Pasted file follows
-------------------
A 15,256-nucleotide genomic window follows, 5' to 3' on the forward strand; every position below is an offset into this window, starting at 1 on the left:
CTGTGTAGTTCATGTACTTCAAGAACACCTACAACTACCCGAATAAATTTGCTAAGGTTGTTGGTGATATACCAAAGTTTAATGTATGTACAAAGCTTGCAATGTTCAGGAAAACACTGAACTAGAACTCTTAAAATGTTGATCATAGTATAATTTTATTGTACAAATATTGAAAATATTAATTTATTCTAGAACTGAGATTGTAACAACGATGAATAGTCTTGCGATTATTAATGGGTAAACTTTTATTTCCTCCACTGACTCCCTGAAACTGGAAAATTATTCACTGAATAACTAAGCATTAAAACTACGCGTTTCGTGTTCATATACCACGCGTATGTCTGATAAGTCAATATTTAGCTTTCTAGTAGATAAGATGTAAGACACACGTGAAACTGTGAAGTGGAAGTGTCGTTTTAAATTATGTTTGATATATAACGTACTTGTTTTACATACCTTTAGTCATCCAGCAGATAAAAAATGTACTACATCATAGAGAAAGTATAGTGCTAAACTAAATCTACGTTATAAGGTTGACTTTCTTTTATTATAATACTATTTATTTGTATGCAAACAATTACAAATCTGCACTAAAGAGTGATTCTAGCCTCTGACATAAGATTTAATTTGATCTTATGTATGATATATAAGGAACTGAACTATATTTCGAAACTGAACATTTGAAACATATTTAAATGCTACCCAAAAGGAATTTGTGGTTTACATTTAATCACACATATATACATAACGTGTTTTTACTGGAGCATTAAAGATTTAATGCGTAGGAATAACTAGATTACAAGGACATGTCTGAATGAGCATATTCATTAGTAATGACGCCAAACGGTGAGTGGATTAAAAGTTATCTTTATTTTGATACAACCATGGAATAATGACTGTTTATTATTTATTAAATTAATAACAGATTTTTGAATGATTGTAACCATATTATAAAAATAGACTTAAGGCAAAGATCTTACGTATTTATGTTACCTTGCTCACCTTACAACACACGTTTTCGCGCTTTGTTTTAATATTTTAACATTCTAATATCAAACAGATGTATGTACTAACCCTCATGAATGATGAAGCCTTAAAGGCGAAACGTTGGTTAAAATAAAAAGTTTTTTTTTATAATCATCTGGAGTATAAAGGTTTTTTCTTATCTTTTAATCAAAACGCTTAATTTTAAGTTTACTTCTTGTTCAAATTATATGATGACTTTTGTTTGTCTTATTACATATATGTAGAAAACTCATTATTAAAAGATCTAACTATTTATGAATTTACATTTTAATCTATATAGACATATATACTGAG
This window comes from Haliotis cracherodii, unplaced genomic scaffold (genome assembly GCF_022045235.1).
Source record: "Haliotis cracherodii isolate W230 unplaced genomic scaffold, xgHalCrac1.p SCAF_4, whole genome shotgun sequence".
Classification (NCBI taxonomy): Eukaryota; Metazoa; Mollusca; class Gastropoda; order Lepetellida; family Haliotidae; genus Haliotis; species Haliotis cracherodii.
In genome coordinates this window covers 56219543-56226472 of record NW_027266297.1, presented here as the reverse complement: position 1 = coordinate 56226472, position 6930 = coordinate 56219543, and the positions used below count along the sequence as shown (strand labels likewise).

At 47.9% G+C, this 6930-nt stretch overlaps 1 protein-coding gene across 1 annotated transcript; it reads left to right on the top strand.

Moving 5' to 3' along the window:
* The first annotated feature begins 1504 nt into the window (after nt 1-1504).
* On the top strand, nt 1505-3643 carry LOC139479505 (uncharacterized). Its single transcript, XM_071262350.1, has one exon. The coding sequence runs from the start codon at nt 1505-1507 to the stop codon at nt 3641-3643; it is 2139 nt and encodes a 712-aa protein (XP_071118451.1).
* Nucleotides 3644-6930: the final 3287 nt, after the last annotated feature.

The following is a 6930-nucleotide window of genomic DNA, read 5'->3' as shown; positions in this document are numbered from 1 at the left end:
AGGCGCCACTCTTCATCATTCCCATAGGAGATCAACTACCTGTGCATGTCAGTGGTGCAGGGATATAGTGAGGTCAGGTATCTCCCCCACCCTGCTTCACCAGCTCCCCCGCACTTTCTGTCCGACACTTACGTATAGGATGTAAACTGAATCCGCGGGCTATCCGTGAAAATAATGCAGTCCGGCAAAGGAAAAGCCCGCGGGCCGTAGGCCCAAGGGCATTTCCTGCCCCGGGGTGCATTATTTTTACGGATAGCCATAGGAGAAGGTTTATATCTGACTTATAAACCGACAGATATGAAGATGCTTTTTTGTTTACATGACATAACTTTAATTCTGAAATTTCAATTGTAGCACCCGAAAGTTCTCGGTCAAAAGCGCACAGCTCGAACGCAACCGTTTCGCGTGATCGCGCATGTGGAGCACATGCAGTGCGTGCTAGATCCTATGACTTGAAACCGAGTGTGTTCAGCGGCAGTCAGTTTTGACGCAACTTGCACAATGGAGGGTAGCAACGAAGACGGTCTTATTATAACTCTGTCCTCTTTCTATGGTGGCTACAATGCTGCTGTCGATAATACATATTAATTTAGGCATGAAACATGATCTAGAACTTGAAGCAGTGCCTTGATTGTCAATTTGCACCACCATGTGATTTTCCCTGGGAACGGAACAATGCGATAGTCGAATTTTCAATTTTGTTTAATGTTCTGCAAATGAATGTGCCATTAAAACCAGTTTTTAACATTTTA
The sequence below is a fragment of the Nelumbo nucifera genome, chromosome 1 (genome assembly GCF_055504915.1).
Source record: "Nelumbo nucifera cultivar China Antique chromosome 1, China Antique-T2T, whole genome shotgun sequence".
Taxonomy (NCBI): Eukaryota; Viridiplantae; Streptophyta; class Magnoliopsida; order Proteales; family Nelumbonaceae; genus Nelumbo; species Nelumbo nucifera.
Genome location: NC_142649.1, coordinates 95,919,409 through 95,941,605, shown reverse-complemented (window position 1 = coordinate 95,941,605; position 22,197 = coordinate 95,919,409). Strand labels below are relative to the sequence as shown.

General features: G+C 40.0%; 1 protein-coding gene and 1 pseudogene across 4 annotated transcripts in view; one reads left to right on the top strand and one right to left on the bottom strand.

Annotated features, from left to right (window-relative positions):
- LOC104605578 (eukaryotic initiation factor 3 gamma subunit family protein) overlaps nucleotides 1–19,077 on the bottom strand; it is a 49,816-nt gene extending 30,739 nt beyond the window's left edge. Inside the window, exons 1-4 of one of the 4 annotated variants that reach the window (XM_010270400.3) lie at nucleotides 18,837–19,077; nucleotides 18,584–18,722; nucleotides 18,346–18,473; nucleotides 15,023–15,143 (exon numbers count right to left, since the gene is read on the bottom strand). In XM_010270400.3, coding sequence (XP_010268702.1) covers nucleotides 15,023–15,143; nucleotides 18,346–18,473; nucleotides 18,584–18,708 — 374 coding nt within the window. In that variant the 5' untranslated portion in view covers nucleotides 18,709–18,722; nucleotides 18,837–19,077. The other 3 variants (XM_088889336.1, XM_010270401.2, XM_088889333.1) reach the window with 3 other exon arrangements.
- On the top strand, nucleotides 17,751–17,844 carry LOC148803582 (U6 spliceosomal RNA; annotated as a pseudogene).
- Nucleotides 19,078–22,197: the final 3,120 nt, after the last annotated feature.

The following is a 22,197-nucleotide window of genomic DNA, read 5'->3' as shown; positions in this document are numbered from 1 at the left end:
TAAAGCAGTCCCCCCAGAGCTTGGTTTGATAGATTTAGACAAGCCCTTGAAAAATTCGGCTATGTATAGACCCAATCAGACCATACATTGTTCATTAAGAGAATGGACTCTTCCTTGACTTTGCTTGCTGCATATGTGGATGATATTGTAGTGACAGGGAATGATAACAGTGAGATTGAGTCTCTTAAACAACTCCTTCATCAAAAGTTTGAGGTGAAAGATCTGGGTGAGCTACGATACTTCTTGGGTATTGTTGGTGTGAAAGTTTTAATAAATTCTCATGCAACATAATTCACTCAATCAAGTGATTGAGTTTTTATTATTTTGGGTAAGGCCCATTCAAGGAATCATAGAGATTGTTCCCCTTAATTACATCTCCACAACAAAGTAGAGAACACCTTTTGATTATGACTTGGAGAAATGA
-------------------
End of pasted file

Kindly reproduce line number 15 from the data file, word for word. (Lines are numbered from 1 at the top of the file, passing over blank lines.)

Source record: "Nelumbo nucifera cultivar China Antique chromosome 1, China Antique-T2T, whole genome shotgun sequence".